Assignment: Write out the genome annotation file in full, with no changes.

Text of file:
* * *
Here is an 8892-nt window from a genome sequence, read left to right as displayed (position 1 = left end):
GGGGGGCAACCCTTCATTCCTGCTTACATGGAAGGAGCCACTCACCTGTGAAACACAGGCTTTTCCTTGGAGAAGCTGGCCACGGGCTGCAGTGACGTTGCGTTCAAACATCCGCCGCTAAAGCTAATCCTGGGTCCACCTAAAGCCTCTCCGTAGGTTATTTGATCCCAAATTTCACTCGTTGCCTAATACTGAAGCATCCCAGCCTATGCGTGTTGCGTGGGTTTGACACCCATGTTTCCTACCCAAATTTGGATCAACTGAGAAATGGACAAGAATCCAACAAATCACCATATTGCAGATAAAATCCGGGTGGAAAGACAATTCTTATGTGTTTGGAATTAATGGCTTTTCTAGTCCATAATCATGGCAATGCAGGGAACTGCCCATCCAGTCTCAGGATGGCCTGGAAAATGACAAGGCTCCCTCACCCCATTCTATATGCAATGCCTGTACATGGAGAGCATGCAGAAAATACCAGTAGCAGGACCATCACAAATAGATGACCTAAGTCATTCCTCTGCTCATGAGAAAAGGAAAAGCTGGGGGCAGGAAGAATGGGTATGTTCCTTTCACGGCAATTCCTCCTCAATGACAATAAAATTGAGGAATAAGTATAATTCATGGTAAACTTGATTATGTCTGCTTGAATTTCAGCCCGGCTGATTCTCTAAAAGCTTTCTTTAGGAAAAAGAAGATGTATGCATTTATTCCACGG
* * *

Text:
Here is an 8892-nt window from a genome sequence, read left to right as displayed (position 1 = left end):
GGGGGGCAACCCTTCATTCCTGCTTACATGGAAGGAGCCACTCACCTGTGAAACACAGGCTTTTCCTTGGAGAAGCTGGCCACGGGCTGCAGTGACGTTGCGTTCAAACATCCGCCGCTAAAGCTAATCCTGGGTCCACCTAAAGCCTCTCCGTAGGTTATTTGATCCCAAATTTCACTCGTTGCCTAATACTGAAGCATCCCAGCCTATGCGTGTTGCGTGGGTTTGACACCCATGTTTCCTACCCAAATTTGGATCAACTGAGAAATGGACAAGAATCCAACAAATCACCATATTGCAGATAAAATCCGGGTGGAAAGACAATTCTTATGTGTTTGGAATTAATGGCTTTTCTAGTCCATAATCATGGCAATGCAGGGAACTGCCCATCCAGTCTCAGGATGGCCTGGAAAATGACAAGGCTCCCTCACCCCATTCTATATGCAATGCCTGTACATGGAGAGCATGCAGAAAATACCAGTAGCAGGACCATCACAAATAGATGACCTAAGTCATTCCTCTGCTCATGAGAAAAGGAAAAGCTGGGGGCAGGAAGAATGGGTATGTTCCTTTCACGGCAATTCCTCCTCAATGACAATAAAATTGAGGAATAAGTATAATTCATGGTAAACTTGATTATGTCTGCTTGAATTTCAGCCCGGCTGATTCTCTAAAAGCTTTCTTTAGGAAAAAGAAGATGTATGCATTTATTCCACGG